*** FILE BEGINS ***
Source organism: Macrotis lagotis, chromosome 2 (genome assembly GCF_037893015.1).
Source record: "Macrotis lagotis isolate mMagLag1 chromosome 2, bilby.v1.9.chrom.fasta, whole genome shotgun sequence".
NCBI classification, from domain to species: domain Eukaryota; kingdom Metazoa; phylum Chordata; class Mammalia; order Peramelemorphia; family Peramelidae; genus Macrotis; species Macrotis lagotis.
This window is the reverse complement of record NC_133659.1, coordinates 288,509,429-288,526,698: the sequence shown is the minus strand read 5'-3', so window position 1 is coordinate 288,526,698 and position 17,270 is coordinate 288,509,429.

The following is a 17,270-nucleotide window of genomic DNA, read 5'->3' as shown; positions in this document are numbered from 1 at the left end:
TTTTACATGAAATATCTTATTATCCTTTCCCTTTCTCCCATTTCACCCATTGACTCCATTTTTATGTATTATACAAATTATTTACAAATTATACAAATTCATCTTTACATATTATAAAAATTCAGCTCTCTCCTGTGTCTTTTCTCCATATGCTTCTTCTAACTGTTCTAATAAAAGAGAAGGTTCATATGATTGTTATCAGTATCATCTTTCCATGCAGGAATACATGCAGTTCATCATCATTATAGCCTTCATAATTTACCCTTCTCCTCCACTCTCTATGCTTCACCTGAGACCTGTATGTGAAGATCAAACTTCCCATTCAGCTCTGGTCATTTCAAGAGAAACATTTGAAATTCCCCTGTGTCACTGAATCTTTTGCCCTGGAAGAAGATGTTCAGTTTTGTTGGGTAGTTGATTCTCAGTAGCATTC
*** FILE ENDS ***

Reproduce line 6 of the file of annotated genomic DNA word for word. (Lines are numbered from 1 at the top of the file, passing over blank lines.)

TTTTACATGAAATATCTTATTATCCTTTCCCTTTCTCCCATTTCACCCATTGACTCCATTTTTATGTATTATACAAATTATTTACAAATTATACAAATTCATCTTTACATATTATAAAAATTCAGCTCTCTCCTGTGTCTTTTCTCCATATGCTTCTTCTAACTGTTCTAATAAAAGAGAAGGTTCATATGATTGTTATCAGTATCATCTTTCCATGCAGGAATACATGCAGTTCATCATCATTATAGCCTTCATAATTTACCCTTCTCCTCCACTCTCTATGCTTCACCTGAGACCTGTATGTGAAGATCAAACTTCCCATTCAGCTCTGGTCATTTCAAGAGAAACATTTGAAATTCCCCTGTGTCACTGAATCTTTTGCCCTGGAAGAAGATGTTCAGTTTTGTTGGGTAGTTGATTCTCAGTAGCATTC